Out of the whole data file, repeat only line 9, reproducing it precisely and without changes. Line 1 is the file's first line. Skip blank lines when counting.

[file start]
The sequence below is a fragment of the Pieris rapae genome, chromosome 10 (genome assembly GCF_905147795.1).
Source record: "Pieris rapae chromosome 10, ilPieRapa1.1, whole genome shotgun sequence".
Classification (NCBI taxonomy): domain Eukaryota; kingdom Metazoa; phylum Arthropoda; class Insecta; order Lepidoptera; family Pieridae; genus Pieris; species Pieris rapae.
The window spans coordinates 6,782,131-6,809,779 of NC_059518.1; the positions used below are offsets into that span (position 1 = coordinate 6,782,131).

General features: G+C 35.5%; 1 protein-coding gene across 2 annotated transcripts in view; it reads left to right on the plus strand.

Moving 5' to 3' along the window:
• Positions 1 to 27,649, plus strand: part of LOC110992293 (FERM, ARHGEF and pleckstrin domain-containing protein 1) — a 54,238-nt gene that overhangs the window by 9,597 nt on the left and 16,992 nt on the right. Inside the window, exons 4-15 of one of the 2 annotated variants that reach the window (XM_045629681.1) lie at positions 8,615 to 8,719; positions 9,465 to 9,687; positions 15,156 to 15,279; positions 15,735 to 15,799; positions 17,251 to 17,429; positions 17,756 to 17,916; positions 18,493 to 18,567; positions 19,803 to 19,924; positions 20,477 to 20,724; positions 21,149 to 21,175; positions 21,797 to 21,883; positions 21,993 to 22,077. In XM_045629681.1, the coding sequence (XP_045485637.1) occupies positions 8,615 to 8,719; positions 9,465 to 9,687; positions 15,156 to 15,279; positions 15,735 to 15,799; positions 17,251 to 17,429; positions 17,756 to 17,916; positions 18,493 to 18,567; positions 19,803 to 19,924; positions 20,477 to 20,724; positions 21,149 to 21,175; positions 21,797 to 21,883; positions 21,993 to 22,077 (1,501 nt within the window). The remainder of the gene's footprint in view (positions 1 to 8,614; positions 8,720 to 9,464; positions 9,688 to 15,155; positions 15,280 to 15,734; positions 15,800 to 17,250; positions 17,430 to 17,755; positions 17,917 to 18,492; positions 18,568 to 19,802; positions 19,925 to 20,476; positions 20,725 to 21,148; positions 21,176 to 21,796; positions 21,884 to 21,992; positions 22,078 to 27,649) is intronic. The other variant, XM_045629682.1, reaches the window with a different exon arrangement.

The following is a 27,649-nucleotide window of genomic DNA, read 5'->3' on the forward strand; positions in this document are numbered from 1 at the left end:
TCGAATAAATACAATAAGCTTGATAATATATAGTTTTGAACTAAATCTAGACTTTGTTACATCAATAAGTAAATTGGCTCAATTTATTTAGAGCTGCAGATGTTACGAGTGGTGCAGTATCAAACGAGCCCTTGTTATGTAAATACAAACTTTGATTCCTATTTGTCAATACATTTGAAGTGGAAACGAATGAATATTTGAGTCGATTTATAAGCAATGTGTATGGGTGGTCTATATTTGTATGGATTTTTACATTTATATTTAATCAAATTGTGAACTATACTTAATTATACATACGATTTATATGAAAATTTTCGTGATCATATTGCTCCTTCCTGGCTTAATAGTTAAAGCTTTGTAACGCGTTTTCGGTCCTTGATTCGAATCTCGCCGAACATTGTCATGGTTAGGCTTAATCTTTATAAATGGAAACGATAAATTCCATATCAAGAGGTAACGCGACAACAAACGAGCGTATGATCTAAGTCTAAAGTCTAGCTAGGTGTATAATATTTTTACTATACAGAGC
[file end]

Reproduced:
TCGAATAAATACAATAAGCTTGATAATATATAGTTTTGAACTAAATCTAGACTTTGTTACATCAATAAGTAAATTGGCTCAATTTATTTAGAGCTGCAGATGTTACGAGTGGTGCAGTATCAAACGAGCCCTTGTTATGTAAATACAAACTTTGATTCCTATTTGTCAATACATTTGAAGTGGAAACGAATGAATATTTGAGTCGATTTATAAGCAATGTGTATGGGTGGTCTATATTTGTATGGATTTTTACATTTATATTTAATCAAATTGTGAACTATACTTAATTATACATACGATTTATATGAAAATTTTCGTGATCATATTGCTCCTTCCTGGCTTAATAGTTAAAGCTTTGTAACGCGTTTTCGGTCCTTGATTCGAATCTCGCCGAACATTGTCATGGTTAGGCTTAATCTTTATAAATGGAAACGATAAATTCCATATCAAGAGGTAACGCGACAACAAACGAGCGTATGATCTAAGTCTAAAGTCTAGCTAGGTGTATAATATTTTTACTATACAGAGC